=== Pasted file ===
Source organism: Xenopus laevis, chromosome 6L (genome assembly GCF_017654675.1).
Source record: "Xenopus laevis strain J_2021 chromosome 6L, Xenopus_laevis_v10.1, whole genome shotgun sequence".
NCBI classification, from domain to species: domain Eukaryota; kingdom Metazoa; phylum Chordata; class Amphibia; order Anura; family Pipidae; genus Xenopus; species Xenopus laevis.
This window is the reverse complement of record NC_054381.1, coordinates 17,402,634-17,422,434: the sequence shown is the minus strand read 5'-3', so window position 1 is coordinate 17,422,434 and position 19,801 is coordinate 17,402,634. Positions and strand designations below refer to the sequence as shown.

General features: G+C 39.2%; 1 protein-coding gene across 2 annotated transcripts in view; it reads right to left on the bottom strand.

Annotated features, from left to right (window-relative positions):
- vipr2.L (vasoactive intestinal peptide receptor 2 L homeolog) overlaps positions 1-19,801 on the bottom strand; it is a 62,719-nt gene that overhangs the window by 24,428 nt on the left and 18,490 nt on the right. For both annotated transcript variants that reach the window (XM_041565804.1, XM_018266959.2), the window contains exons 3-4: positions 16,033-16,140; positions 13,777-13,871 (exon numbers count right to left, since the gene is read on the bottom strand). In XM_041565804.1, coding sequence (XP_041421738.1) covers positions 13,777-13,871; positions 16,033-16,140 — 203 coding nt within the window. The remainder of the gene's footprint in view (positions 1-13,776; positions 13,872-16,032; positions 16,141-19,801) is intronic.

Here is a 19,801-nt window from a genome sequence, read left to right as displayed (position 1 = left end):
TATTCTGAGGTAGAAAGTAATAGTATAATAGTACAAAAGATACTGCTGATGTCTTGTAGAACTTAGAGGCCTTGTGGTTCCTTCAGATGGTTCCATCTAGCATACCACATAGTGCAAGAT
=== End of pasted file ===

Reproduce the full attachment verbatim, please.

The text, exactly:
Source organism: Xenopus laevis, chromosome 6L (genome assembly GCF_017654675.1).
Source record: "Xenopus laevis strain J_2021 chromosome 6L, Xenopus_laevis_v10.1, whole genome shotgun sequence".
NCBI classification, from domain to species: domain Eukaryota; kingdom Metazoa; phylum Chordata; class Amphibia; order Anura; family Pipidae; genus Xenopus; species Xenopus laevis.
This window is the reverse complement of record NC_054381.1, coordinates 17,402,634-17,422,434: the sequence shown is the minus strand read 5'-3', so window position 1 is coordinate 17,422,434 and position 19,801 is coordinate 17,402,634. Positions and strand designations below refer to the sequence as shown.

General features: G+C 39.2%; 1 protein-coding gene across 2 annotated transcripts in view; it reads right to left on the bottom strand.

Annotated features, from left to right (window-relative positions):
- vipr2.L (vasoactive intestinal peptide receptor 2 L homeolog) overlaps positions 1-19,801 on the bottom strand; it is a 62,719-nt gene that overhangs the window by 24,428 nt on the left and 18,490 nt on the right. For both annotated transcript variants that reach the window (XM_041565804.1, XM_018266959.2), the window contains exons 3-4: positions 16,033-16,140; positions 13,777-13,871 (exon numbers count right to left, since the gene is read on the bottom strand). In XM_041565804.1, coding sequence (XP_041421738.1) covers positions 13,777-13,871; positions 16,033-16,140 — 203 coding nt within the window. The remainder of the gene's footprint in view (positions 1-13,776; positions 13,872-16,032; positions 16,141-19,801) is intronic.

Here is a 19,801-nt window from a genome sequence, read left to right as displayed (position 1 = left end):
TATTCTGAGGTAGAAAGTAATAGTATAATAGTACAAAAGATACTGCTGATGTCTTGTAGAACTTAGAGGCCTTGTGGTTCCTTCAGATGGTTCCATCTAGCATACCACATAGTGCAAGAT